Chariot races draw teams from everywhere


— Peace Please and A.J. Spurs know the routine.

More food and more running indicate a chariot race is approaching, so when owner and racer Shane Yeager mixes things up for Peace Please and A.J. Spurs, the horses are attuned to the changes.

"They know what's going on," Yeager said. "Some can count the days."

Chariot racing was formally introduced into the Winter Carnival slate of activities in 1987, but other races are held before and after the February town celebration.

It is the Winter Carnival races, however, that draw the largest crowds and largest field of competitors.

"You can get so close to the action that snowballs will hit you," Yeager said. "That's what we get when people talk to us about the races. They can't believe how close they can get."

While Yeager admits most people's notions of chariot racing are images straight out of Ben-Hur, that isn't what the local competitions are all about.

The Roman style of racing uses four, two-horse teams racing seven laps around an arena. The Western version pits two teams with two horses apiece against each other in a quarter mile straightaway in Romick Arena.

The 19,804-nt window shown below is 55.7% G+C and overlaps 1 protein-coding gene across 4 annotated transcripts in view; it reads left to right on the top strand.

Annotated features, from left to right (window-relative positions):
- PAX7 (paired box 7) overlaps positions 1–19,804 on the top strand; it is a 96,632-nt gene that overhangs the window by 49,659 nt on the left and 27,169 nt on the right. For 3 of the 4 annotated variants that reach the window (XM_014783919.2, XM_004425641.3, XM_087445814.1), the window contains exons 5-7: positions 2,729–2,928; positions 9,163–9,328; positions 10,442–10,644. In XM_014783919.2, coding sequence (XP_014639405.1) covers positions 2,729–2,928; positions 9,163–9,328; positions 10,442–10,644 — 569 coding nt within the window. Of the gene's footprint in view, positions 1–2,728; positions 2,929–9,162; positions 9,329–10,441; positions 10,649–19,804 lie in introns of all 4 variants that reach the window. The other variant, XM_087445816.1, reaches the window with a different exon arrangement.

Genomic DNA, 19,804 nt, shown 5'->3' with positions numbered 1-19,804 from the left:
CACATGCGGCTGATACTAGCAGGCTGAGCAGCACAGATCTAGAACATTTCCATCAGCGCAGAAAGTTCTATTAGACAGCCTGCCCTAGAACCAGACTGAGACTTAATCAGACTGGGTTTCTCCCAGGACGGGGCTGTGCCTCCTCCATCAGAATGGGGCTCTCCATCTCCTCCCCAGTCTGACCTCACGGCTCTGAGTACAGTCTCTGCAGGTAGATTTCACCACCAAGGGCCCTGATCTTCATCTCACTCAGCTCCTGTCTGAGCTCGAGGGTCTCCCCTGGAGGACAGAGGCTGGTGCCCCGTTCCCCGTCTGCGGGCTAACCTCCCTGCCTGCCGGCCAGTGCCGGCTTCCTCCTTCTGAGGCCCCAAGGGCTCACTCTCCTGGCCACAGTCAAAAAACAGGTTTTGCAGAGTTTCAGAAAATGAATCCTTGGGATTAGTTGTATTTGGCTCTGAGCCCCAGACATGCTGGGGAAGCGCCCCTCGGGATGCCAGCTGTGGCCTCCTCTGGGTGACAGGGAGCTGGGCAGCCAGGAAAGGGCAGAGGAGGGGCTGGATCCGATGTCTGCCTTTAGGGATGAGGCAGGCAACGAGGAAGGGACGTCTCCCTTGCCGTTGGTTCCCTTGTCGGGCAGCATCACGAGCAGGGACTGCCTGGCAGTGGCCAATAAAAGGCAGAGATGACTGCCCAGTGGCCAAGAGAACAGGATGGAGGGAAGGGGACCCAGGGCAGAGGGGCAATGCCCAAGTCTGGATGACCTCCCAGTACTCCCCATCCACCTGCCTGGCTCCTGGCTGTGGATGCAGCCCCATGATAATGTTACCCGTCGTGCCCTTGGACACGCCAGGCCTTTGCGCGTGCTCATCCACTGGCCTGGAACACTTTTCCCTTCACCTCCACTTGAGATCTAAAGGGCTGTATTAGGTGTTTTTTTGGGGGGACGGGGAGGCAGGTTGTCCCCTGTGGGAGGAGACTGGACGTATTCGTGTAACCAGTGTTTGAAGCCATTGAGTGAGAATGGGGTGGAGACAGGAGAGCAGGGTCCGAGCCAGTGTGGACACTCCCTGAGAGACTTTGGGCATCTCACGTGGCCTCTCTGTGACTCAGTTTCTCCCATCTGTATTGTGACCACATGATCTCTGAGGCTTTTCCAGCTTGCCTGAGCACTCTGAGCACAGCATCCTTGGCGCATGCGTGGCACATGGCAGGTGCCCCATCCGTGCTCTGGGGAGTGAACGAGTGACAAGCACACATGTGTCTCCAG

Prize money is awarded, but the Dean Wheeler Memorial Belt Buckle given to the 10th-place finisher is equally coveted.

Although Wheeler passed away before chariot racing was officially introduced to the Winter Carnival, he was largely responsible for introducing chariot racing to the Yampa Valley in the late 1950s.

When Wheeler raced he often finished in the middle of the field, which is why the award, given annually since 1982, is handed to the 10th-place racer.

Along with more than a dozen local teams slated to compete in the Winter Carnival, Yeager said he expects numerous teams from Denver, Wyoming and Utah to once again make an appearance, largely because of the prizes awarded.

This year's chariot races are on Feb. 8 and Feb. 9 at Romick Arena. The races are scheduled to start at the conclusion of the street events on both days.


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